AcidState container using a transaction log on disk. The term 'Event' is loosely used for transactions with ACID guarantees. 'Method' is loosely used for state operations without ACID guarantees (see Data.State.Acid.Core).
- data AcidState st
- data Event st where
- type EventResult ev = MethodResult ev
- class Method ev => UpdateEvent ev
- class Method ev => QueryEvent ev
- data Update st a
- data Query st a
- mkAcidState :: (Typeable st, Binary st) => [Event st] -> st -> IO (AcidState st)
- closeAcidState :: AcidState st -> IO ()
- createCheckpoint :: Binary st => AcidState st -> IO ()
- update :: UpdateEvent event => AcidState st -> event -> IO (EventResult event)
- query :: QueryEvent event => AcidState st -> event -> IO (EventResult event)
State container offering full ACID (Atomicity, Consistency, Isolation and Durability) guarantees.
- State changes are all-or-nothing. This is what you'd expect of any state variable in Haskell and AcidState doesn't change that.
- No event or set of events will break your data invariants. This includes power outages,
- Transactions cannot interfere with each other even when issued in parallel.
- Successful transaction are guaranteed to survive system failure (both hardware and software).
We distinguish between events that modify the state and those that do not.
UpdateEvents are executed in a MonadState context and have to be serialized to disk before they are considered durable.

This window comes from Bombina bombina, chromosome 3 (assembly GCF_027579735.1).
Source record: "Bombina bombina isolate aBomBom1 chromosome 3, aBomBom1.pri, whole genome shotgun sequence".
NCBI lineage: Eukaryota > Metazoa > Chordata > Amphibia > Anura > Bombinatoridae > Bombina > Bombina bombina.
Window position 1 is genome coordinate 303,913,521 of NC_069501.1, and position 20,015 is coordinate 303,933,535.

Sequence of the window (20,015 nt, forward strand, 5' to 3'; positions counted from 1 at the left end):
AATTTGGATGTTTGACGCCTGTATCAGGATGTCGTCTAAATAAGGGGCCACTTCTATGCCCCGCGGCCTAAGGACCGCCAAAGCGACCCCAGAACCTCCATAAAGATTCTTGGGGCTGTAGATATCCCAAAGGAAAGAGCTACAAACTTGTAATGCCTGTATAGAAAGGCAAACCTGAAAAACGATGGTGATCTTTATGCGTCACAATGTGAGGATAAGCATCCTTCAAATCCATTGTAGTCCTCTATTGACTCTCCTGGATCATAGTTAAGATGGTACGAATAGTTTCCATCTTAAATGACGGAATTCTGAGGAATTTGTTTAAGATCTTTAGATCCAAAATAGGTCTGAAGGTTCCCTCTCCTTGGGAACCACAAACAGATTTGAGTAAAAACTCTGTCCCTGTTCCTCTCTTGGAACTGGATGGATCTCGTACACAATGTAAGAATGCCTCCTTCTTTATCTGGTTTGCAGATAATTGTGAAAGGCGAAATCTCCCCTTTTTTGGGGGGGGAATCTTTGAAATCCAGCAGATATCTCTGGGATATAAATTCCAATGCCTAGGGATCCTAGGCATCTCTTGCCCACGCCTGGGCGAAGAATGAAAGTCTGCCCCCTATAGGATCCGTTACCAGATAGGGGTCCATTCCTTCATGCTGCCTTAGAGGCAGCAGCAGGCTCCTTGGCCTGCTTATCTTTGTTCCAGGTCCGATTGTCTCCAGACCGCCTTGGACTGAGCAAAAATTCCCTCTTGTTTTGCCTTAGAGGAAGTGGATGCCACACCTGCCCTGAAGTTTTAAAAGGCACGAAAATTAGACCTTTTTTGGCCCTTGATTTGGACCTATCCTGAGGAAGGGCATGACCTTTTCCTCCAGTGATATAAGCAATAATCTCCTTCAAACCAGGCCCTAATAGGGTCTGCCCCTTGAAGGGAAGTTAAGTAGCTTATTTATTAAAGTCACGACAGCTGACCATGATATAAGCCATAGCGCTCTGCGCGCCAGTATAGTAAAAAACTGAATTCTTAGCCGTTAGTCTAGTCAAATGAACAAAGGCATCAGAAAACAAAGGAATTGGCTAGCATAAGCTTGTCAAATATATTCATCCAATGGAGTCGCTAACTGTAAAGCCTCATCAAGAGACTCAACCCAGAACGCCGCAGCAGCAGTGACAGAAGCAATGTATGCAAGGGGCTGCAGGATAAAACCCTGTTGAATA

QueryEvents are executed in a MonadReader context and obviously do not have to be serialized to disk.
Events return the same thing as Methods. The exact type of
depends on the event.
|:: (Typeable st, Binary st)|
|=> [Event st]|
List of events capable of updating or querying the state.
Initial state value. This value is only used if no checkpoint is found.
|-> IO (AcidState st)|
Create an AcidState given a list of events (aka. transactions) and an initial value.
This will create or resume a log found in the "state/[typeOf state]/" directory.
Close an AcidState and associated logs. Any subsequent usage of the AcidState will throw an exception.
Take a snapshot of the state and save it to disk. Creating checkpoints makes it faster to resume AcidStates and you're free to create them as often or seldom as fits your needs. Transactions can run concurrently with this call.
This call will not return until the operation has succeeded.
Issue an Update event and wait for its result. Once this call returns, you are guaranteed that the changes to the state are durable. Events may be issued in parallel.
It's a run-time error to issue events that aren't supported by the AcidState.